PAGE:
Our need to be right is sometimes so desperate that it’s willing to step on hearts, minds, esteem, to win that coveted title, ‘I’m right!’ and we all know the silent second part to that loaded statement: ‘you’re wrong!’ What is it with some people and pedestals? Isn’t it lonely and cold up there!
In the rescue, animal loving world however, we do crave certain owners to admit they are wrong so they will do things better, we wastefully wish those in authority would see the wrong and implement the law, and we hold our breaths with hope that the judicial system (if wrong doers actually get there) will set precedences.
But personally I hate the words: right and wrong. And you try go for the win win (habit of highly successful people) because if one side wins, the other person loses, and we can easily be on either side. However, again that feeling gets thrown out the window when it comes to animals: a lot of people do terrible wrong doing when it comes to animals whether consciously or not. You still hope the person you feel wronged or potentially could wrong an animal will say: ‘you know I hear you (when you express concerns) or you know I could have done things differently or will do them differently.’ So much can be said and achieved without that bullet called ‘wrong’. But sometimes people can do things that hurt deeply, or put an animal at risk and you really want to scream ‘that’s wrong!’ or ‘You can’t do that!’ And then when they see no wrong, they try defend the indefensible, and when you challenge that, they often dig deep for ammunition to ‘punish’ you for simply not agreeing with them.
Today, I was on my knees, trying to pull the legs from underneath an ill pony to try get him up; I was alone so I tried to lift him using the base of his tail. And my phone pings and someone tells me what I’ve done over the last ten years is wrong and basically all rescuers are ‘s@@@e’ which is a very inaccurate generalisation. How many of us would be without family members only for rescuers? There were so many wrongs outlined that I actually took a minute to get my breath as their accusations began to blur all I did that was not wrong.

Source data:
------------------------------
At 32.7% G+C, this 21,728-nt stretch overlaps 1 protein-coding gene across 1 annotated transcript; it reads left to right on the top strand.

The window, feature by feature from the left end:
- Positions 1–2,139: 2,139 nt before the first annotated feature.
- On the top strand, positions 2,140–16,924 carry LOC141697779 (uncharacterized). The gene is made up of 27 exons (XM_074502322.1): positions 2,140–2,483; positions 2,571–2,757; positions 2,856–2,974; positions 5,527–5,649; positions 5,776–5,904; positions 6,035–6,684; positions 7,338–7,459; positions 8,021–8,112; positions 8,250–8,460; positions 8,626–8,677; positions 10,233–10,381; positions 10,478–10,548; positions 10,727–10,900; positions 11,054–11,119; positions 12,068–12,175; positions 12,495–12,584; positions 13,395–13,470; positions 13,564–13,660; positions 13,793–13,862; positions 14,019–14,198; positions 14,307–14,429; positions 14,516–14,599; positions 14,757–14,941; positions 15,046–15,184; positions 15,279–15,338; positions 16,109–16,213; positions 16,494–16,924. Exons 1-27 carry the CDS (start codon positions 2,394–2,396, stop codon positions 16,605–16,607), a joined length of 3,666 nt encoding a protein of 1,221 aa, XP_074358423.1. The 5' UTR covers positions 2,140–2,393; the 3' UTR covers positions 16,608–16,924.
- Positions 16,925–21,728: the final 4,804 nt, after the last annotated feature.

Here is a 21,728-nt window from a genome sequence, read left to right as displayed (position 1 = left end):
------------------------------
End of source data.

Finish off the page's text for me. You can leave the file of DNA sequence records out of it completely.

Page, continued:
In counselling we don’t pull away some way of doing things from someone unless we can offer something to replace it. You can’t tell people you can’t do that or this, or you can’t think this or that without suggesting other things to do or other ways to think about things that are more beneficial. Often people not in rescue have all these theories and judgements how we should operate, but yet never will offer another practical way of doing things. They definitely will not say ‘I would let them die!’ because if it wasn’t for feeding they would or they would be the walking dead. It’s horrific to watch and I have. I have seen emaciated ponies struggling to move; I have seen carcasses beneath them. I have set in the blackest nights, on freezing ground, holding foals as they passed away. I rang all the numbers that are meant to help: nobody did or does. I’ve gone into areas when the Guards refused to help, and I can say this: I have a type of trauma from what I witnessed or the threats made to my life. Six men surrounded me on one occasion when I fought for a foal they bet up, they told me they would rape me and kill me. Another man told me he would have me ‘fixed’ but would sit under a camera in supermacs and have someone else ‘fix me’. I could go on. You see, rescues are often the last people left that offer hope for abused animals. Ask anyone who has rang the welfare number in the department of agriculture to make a complaint or ask anyone who asked a Guard to act, you will be met with ‘they did nothing!’ Well, in 12 years one Guard did help me get a dog out from a life of hell.
So this person told me all I did and was doing is wrong in the worst kind of way, never once acknowledged all the work that saved lives or alleviated suffering. Never acknowledged all the photos they sent to me of starving horses over the years for ME to do something about. The person they view as doing everything wrong.